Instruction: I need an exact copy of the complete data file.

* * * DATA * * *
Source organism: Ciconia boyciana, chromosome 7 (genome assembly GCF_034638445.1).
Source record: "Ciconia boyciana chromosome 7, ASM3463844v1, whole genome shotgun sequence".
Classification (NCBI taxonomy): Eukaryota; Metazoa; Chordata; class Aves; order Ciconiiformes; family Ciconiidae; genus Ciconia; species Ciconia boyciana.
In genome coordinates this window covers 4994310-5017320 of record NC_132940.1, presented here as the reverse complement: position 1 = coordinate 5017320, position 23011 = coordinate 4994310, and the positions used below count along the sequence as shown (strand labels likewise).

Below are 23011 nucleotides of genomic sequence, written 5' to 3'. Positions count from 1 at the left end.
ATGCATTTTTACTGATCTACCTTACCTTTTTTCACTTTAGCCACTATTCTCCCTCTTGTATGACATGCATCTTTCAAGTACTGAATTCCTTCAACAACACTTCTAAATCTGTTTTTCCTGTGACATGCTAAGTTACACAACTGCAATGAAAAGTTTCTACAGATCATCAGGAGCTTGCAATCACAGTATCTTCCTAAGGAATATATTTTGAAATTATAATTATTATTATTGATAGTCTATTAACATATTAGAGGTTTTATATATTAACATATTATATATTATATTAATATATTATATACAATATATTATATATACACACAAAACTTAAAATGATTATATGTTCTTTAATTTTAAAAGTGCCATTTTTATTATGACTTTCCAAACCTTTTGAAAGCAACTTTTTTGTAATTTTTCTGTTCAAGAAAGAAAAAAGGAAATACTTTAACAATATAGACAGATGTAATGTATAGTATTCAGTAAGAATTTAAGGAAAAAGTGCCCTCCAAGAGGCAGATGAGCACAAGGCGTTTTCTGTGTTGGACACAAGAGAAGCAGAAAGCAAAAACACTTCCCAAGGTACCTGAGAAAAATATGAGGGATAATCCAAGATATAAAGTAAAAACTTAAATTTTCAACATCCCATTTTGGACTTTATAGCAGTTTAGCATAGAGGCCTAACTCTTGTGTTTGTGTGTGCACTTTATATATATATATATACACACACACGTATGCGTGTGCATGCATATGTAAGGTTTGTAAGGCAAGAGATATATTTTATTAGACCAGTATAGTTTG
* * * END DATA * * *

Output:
Source organism: Ciconia boyciana, chromosome 7 (genome assembly GCF_034638445.1).
Source record: "Ciconia boyciana chromosome 7, ASM3463844v1, whole genome shotgun sequence".
Classification (NCBI taxonomy): Eukaryota; Metazoa; Chordata; class Aves; order Ciconiiformes; family Ciconiidae; genus Ciconia; species Ciconia boyciana.
In genome coordinates this window covers 4994310-5017320 of record NC_132940.1, presented here as the reverse complement: position 1 = coordinate 5017320, position 23011 = coordinate 4994310, and the positions used below count along the sequence as shown (strand labels likewise).

Below are 23011 nucleotides of genomic sequence, written 5' to 3'. Positions count from 1 at the left end.
ATGCATTTTTACTGATCTACCTTACCTTTTTTCACTTTAGCCACTATTCTCCCTCTTGTATGACATGCATCTTTCAAGTACTGAATTCCTTCAACAACACTTCTAAATCTGTTTTTCCTGTGACATGCTAAGTTACACAACTGCAATGAAAAGTTTCTACAGATCATCAGGAGCTTGCAATCACAGTATCTTCCTAAGGAATATATTTTGAAATTATAATTATTATTATTGATAGTCTATTAACATATTAGAGGTTTTATATATTAACATATTATATATTATATTAATATATTATATACAATATATTATATATACACACAAAACTTAAAATGATTATATGTTCTTTAATTTTAAAAGTGCCATTTTTATTATGACTTTCCAAACCTTTTGAAAGCAACTTTTTTGTAATTTTTCTGTTCAAGAAAGAAAAAAGGAAATACTTTAACAATATAGACAGATGTAATGTATAGTATTCAGTAAGAATTTAAGGAAAAAGTGCCCTCCAAGAGGCAGATGAGCACAAGGCGTTTTCTGTGTTGGACACAAGAGAAGCAGAAAGCAAAAACACTTCCCAAGGTACCTGAGAAAAATATGAGGGATAATCCAAGATATAAAGTAAAAACTTAAATTTTCAACATCCCATTTTGGACTTTATAGCAGTTTAGCATAGAGGCCTAACTCTTGTGTTTGTGTGTGCACTTTATATATATATATATACACACACACGTATGCGTGTGCATGCATATGTAAGGTTTGTAAGGCAAGAGATATATTTTATTAGACCAGTATAGTTTG